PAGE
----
Young (looking) Teachers - How do you distance yourself?

Discussion in 'High School' started by Luke8Ball, Jun 17, 2012.

  1. Luke8Ball

    Luke8Ball Rookie

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    Jun 17, 2012

    Hi All!

    I'll be student-teaching next year, and I'm beginning to realize that I look YOUNG. Even after student-teaching, it'll take a few years to look a bit older.

    So, when you were student-teaching, or even a few years after, how did you distance yourself professionally from the students? How did you establish yourself as an authority figure rather than a friend?

    Thanks folks! :)
     
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  3. mopar

    mopar Multitudinous

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    Jun 17, 2012

    Dress up everyday, watch your language, speak to the students as if you are a teacher, and always walk to the side of any line in the hallway.

    I remember when I first starting teaching, we had casual Fridays. One Friday, early in the year, I wore jeans and a school spirit shirt. I cannot even remember how many times my class was asked where the teacher was and how many times I was told I looked just like the students. It took me about 5 years before I started to participate in these days again.
     
  4. bandnerdtx

    bandnerdtx Aficionado

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    Jun 17, 2012

    I agree with Mopar. The most important thing you can do is dress professionally! Nothing too trendy, low cut or high-heeled! :)
     
  5. lucybelle

    lucybelle Connoisseur

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    I don't think I look too young, and I was never mistaken for a student. But the things I did was to try to get to know all the teachers and faculty at the school. That way they don't ask you for a hall pass. Also, luckily, the kids in my school had to wear polo shirts and khakis, so obviously teachers stuck out a little more:)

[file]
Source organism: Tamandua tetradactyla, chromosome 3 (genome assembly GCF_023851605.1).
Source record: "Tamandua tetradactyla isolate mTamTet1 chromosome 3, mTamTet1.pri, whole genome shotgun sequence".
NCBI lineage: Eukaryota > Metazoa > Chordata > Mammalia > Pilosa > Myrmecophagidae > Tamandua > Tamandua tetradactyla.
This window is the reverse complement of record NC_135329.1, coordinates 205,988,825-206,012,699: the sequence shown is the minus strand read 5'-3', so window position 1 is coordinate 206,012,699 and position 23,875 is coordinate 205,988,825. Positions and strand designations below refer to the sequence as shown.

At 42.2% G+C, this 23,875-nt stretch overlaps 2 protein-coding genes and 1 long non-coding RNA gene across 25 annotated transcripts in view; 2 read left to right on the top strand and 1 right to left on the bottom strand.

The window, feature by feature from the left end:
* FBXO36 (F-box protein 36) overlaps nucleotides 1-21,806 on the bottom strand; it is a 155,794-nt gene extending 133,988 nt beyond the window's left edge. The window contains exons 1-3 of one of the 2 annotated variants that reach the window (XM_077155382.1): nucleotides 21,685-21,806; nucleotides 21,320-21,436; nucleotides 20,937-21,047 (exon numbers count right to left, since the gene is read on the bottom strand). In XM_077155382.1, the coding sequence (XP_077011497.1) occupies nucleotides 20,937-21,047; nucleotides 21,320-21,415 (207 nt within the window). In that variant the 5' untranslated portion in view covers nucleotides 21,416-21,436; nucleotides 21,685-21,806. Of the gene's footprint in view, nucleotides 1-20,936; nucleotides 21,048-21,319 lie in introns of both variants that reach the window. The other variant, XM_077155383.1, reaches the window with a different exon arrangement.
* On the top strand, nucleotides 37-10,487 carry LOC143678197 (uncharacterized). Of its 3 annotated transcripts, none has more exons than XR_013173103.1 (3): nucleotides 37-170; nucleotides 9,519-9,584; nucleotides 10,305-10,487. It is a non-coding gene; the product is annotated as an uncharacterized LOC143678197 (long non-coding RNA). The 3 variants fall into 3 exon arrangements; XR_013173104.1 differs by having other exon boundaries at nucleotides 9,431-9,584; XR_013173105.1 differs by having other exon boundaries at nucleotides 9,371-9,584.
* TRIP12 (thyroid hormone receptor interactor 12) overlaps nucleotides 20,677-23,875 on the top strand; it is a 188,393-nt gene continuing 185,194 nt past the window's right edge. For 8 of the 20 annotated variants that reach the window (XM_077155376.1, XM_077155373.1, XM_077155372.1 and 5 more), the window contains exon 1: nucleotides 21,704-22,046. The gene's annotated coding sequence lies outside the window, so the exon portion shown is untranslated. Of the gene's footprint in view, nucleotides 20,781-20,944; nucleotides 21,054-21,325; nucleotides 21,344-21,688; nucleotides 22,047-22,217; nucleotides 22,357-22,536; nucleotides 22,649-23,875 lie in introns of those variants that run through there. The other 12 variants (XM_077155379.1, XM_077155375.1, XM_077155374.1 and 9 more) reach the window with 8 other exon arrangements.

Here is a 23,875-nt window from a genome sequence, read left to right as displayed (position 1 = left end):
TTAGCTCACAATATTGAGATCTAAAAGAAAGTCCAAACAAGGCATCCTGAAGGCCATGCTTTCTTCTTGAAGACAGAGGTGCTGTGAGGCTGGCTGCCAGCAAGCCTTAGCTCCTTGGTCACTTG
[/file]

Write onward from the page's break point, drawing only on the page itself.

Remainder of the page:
6. Luke8Ball

    Luke8Ball Rookie

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    Thanks for the responses. I feel so bad for the casual Friday victim - I'll definitely watch out for that! Haha
     
  7. mopar

    mopar Multitudinous

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    Jun 17, 2012

    If you do decide to partake in a school spirit day, definitely order the shirts with faculty or staff on the back.
     
  8. Myrisophilist

    Myrisophilist Habitué

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    Jun 17, 2012

    I began my LTS position during Teacher Appreciation Week, which the faculty was celebrating with casual attire. There was NO WAY I was going to sacrifice my first chance at establishing myself with my students and other teachers by dressing down. I look very young and would have been mistaken for a student easily (I'm still amazed that no one made that mistake to my face during my time there!).

    To establish myself as a faculty member, I got to know the teachers, spent time talking with them in the hall, dressed and acted professionally every day, and greeted my students in the hall before class where all the passing students could observe. It worked well!
     
  9. Linguist92021

    Linguist92021 Phenom

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    Jun 17, 2012

    What Mopar said.
    Also, for girls, I think it's easier. Dress up, but dress older, put your hair up -> there are things we can do to make ourselves look older.
    where i am, I don't need to establish myself as an authority figure, because i have already done that. There is definitely a 10 year difference between: skirt / dress slacks / sandals / blouse / cardigan + hair in a bun and cargo pants or jeans / sandals or flats, T shirt / cardigan / hair down. I do this on Fridays,but also lately it's hitting 95 F some days, and all the other teachers dress down, wayyy down.